• GP referral: patient was referred to a specialist for further investigation of an ailment. In this route, the GP would not have suspected cancer.
  • Inpatient elective: records show that the patient was admitted for an overnight stay in hospital for a pre-arranged appointment or procedure, and this led to a cancer being diagnosed. But the paperwork trail has gone cold before this point, so records do not show the reason for their visit.
  • Other outpatient: patient visited hospital for pre-arranged appointment but did not stay in overnight.
  • Death certificate only: no other data about the cancer diagnosis was available other than on the death certificate.
  • Unknown: no data available on the patient, other than a record in a cancer registry that they had a cancer diagnosis.

The results

The headline figure, as we said above, is that one in every three older people – nearly twice as many as among under 70 – is diagnosed with a cancer that needs emergency attention. And the older a patient is beyond 70, the more likely their cancer is to be diagnosed through an emergency hospital admission, as the following chart shows:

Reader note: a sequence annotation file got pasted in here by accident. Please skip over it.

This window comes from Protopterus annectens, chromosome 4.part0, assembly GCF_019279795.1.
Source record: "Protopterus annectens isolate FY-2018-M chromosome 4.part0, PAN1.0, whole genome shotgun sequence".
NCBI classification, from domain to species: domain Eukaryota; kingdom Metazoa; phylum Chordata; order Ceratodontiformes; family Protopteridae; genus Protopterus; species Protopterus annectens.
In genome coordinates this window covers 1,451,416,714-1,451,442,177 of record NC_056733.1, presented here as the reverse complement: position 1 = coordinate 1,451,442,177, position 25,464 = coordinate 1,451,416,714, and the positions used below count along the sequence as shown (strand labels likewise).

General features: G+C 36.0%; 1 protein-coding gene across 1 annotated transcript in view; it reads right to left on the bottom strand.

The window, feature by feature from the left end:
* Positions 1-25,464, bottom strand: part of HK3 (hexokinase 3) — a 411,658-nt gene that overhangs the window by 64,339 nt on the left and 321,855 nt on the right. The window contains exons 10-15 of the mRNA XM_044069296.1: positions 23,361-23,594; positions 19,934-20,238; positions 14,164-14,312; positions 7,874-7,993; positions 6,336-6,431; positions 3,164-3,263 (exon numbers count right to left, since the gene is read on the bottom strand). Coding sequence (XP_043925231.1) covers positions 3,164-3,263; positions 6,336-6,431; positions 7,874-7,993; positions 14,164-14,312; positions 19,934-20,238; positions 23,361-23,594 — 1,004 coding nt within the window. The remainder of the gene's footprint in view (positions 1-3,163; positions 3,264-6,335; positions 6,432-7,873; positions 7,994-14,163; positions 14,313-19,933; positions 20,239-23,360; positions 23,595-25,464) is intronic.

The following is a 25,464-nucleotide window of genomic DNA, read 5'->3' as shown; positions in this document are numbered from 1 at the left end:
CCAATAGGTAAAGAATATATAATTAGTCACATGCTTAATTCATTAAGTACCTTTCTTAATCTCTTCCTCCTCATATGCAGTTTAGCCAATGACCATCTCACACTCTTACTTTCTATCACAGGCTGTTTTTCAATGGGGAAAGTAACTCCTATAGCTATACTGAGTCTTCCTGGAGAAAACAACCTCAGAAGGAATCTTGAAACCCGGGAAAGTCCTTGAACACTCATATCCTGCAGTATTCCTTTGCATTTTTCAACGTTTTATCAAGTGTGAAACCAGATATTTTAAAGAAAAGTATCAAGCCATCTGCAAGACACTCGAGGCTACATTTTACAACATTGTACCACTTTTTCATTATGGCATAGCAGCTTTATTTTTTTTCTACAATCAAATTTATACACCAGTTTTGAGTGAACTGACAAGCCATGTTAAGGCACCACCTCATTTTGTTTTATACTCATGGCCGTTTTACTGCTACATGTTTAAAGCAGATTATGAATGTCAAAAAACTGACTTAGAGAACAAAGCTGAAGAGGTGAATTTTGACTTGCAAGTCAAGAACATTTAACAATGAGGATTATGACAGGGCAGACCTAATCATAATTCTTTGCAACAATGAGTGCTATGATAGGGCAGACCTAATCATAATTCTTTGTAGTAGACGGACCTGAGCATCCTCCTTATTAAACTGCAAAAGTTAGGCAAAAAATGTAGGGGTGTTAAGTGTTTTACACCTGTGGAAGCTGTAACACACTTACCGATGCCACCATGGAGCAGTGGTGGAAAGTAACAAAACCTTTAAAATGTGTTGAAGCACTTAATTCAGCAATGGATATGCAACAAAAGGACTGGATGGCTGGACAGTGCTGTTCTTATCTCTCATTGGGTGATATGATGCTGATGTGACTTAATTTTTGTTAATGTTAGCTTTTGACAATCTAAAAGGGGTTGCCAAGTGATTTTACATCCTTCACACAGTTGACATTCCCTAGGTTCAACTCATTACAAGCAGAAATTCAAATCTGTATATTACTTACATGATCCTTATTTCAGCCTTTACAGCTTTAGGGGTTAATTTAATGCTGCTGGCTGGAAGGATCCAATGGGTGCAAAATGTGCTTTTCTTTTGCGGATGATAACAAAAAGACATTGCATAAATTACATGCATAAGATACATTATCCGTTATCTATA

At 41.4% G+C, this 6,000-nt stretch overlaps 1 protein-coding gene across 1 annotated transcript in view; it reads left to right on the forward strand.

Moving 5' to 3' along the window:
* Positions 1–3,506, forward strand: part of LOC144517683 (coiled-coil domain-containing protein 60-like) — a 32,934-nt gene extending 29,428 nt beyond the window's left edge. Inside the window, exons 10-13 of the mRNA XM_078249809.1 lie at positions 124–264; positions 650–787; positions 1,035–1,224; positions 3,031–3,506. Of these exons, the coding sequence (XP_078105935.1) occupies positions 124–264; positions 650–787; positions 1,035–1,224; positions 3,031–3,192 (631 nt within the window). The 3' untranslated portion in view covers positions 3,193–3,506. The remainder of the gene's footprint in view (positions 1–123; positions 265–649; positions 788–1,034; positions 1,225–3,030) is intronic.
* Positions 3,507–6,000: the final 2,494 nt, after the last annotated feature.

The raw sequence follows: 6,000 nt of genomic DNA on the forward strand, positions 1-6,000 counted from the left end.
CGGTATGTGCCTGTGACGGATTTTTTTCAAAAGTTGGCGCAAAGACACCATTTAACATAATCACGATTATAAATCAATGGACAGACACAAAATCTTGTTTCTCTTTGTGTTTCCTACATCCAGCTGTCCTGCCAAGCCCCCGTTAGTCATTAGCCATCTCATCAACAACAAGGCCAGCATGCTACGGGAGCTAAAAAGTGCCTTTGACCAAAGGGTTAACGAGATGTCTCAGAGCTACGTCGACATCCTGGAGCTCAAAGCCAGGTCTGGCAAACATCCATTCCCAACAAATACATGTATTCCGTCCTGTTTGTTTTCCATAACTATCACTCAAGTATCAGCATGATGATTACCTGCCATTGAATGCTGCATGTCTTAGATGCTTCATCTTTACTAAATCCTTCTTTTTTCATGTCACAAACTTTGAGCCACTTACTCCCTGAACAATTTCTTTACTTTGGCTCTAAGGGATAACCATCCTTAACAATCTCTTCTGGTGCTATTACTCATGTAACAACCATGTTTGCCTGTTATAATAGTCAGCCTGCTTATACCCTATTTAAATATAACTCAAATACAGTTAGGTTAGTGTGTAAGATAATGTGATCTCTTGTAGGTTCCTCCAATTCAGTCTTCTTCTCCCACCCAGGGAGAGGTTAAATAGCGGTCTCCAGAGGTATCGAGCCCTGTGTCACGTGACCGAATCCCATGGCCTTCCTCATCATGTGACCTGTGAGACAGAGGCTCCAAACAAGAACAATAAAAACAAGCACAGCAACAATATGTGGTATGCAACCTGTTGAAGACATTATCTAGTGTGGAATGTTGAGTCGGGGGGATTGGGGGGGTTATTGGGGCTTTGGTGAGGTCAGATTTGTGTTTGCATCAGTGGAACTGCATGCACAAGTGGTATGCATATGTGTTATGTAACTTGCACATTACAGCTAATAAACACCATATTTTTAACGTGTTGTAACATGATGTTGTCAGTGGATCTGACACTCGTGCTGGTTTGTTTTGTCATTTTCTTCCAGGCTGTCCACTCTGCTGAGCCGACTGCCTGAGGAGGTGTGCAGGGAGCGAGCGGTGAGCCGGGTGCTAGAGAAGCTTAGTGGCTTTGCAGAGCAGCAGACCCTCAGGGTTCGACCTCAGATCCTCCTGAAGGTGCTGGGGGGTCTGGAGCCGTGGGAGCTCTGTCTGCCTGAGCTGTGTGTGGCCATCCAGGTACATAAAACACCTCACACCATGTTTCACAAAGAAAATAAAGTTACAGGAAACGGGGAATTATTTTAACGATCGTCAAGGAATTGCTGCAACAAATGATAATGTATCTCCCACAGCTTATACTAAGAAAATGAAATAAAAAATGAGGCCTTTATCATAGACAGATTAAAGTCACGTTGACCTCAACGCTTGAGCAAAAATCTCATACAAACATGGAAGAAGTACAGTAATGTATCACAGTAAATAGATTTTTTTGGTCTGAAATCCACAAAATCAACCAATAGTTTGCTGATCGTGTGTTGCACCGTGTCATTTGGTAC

Cancers diagnosed by emergency admission to hospital by all age groups

But the report has a wealth of other valuable information about how cancers are diagnosed within the NHS. Here are some of the other key findings:

  • Across all age groups overall, around a quarter (24 per cent) of people are diagnosed through an emergency presentation.
  • The proportion of bowel cancers diagnosed through screening increased from 1 per cent in 2006 to 5 per cent in 2008, which reflects the staged introduction of the NHS bowel cancer screening programme across England. This is encouraging, especially alongside recent evidence that patients whose disease is spotted via screening do better than those diagnosed after developing symptoms.
  • For all ages, cancers like skin and breast cancer are much more likely to be picked up by GPs. We don’t know for sure why this is, but it’s possible that these cancers are easier to spot.